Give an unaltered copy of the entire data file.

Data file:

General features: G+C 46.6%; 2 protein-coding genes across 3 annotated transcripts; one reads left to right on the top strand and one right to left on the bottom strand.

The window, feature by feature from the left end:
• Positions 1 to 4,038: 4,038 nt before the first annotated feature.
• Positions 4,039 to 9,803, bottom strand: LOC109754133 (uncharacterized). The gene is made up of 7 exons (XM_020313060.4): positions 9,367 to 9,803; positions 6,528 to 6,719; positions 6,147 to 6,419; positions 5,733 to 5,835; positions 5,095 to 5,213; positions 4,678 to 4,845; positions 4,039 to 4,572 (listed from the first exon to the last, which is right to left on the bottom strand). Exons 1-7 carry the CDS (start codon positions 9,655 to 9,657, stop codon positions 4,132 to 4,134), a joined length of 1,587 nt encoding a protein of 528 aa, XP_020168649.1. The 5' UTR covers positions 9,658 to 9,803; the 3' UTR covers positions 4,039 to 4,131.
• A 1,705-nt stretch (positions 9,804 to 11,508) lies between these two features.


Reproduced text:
General features: G+C 46.6%; 2 protein-coding genes across 3 annotated transcripts; one reads left to right on the top strand and one right to left on the bottom strand.

The window, feature by feature from the left end:
• Positions 1 to 4,038: 4,038 nt before the first annotated feature.
• Positions 4,039 to 9,803, bottom strand: LOC109754133 (uncharacterized). The gene is made up of 7 exons (XM_020313060.4): positions 9,367 to 9,803; positions 6,528 to 6,719; positions 6,147 to 6,419; positions 5,733 to 5,835; positions 5,095 to 5,213; positions 4,678 to 4,845; positions 4,039 to 4,572 (listed from the first exon to the last, which is right to left on the bottom strand). Exons 1-7 carry the CDS (start codon positions 9,655 to 9,657, stop codon positions 4,132 to 4,134), a joined length of 1,587 nt encoding a protein of 528 aa, XP_020168649.1. The 5' UTR covers positions 9,658 to 9,803; the 3' UTR covers positions 4,039 to 4,131.
• A 1,705-nt stretch (positions 9,804 to 11,508) lies between these two features.